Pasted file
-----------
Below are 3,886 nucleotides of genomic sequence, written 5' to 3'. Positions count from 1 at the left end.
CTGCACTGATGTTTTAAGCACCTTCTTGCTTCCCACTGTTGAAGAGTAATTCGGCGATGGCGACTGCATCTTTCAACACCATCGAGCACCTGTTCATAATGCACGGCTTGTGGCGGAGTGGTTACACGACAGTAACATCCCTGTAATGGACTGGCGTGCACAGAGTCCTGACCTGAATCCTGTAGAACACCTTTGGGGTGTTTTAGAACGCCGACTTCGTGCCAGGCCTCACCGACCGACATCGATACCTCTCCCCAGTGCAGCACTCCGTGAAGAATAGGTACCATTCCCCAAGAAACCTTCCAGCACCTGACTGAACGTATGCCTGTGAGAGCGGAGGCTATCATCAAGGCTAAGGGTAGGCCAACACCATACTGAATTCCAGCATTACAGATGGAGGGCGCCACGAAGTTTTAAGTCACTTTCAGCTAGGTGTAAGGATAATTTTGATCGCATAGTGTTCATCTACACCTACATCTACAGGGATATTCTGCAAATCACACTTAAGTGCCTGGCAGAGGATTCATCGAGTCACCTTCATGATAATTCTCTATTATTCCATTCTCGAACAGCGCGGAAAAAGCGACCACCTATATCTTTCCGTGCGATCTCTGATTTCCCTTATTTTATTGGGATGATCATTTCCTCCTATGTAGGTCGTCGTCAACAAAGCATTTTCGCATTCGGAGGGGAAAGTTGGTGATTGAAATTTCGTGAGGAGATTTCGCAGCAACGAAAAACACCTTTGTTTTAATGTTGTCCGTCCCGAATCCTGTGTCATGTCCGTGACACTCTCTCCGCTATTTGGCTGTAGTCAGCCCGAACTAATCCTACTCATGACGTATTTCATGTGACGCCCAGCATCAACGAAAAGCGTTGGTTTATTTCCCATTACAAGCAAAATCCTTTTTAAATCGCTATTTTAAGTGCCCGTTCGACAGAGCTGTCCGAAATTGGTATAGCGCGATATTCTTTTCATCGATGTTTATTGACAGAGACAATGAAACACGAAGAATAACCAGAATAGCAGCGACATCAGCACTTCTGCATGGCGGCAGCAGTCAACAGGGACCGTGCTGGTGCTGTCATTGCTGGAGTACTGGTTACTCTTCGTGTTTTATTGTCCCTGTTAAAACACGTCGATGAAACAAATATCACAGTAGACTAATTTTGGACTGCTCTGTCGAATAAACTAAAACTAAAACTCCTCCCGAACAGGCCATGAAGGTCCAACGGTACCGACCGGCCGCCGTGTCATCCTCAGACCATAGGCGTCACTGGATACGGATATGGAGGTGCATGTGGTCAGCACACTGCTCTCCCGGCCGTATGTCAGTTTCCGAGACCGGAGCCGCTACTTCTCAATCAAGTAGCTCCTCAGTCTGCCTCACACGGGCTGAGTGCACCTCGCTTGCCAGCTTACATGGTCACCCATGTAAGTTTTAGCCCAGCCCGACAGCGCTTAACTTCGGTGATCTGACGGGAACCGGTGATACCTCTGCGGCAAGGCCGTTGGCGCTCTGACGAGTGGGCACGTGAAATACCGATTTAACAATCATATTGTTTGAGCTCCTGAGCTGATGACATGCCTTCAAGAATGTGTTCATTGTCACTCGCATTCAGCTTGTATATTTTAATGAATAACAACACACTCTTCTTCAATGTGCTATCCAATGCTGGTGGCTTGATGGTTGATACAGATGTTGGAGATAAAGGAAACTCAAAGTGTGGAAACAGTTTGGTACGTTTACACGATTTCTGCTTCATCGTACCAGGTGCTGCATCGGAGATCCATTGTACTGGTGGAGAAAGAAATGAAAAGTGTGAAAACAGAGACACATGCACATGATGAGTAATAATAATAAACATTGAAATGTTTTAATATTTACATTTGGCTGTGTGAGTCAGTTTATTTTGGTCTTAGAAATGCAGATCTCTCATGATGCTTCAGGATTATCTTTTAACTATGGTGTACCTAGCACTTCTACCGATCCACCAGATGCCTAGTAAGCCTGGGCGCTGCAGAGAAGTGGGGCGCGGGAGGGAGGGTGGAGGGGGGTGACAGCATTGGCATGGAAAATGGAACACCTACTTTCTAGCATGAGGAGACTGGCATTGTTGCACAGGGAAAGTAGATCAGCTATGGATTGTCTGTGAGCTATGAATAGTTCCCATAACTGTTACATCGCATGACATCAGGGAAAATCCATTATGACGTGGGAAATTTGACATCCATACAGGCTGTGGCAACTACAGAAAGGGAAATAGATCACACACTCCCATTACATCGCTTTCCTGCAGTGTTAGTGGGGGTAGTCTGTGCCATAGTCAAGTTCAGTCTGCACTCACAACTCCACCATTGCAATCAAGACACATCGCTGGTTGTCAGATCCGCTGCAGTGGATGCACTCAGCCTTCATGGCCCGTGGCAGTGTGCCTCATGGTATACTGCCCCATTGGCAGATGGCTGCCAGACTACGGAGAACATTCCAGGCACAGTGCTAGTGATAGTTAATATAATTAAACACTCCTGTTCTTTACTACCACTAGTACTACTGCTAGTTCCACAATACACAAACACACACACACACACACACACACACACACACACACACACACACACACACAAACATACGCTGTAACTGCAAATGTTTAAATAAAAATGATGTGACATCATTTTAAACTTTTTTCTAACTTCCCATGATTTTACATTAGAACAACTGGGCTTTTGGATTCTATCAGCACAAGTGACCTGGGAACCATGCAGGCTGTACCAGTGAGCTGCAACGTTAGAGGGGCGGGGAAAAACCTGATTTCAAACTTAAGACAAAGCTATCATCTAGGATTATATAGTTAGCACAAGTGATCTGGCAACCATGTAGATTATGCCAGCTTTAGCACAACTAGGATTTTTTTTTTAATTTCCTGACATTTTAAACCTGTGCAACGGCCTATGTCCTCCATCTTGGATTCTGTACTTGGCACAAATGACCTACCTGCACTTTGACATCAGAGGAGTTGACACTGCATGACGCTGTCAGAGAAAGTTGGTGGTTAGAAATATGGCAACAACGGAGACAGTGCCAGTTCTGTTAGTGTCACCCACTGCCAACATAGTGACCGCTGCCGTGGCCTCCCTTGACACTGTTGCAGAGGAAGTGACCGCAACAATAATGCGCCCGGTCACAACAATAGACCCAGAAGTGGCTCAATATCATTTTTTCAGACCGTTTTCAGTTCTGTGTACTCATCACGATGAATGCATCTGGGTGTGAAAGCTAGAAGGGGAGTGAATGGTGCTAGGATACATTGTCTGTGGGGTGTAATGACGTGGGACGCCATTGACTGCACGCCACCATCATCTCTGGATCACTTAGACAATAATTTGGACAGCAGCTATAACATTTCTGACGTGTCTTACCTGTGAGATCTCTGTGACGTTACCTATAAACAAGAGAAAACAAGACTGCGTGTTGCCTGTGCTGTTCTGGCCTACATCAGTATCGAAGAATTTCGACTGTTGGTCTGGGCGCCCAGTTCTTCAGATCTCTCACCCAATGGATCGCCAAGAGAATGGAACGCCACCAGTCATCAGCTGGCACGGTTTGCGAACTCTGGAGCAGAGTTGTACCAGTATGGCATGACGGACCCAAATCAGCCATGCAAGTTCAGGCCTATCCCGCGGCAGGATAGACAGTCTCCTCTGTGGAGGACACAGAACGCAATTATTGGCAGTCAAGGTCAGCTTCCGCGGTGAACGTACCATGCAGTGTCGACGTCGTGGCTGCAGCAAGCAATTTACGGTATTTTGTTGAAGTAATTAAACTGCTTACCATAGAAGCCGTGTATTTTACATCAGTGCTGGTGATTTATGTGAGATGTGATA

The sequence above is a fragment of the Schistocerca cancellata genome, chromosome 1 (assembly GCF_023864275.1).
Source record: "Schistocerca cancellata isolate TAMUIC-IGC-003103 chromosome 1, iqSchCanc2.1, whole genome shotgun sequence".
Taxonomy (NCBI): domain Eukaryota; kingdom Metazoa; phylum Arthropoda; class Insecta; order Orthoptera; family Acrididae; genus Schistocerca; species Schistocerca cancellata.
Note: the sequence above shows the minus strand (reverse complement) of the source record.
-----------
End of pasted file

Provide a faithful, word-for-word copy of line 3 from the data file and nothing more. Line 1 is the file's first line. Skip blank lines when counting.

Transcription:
The sequence above is a fragment of the Schistocerca cancellata genome, chromosome 1 (assembly GCF_023864275.1).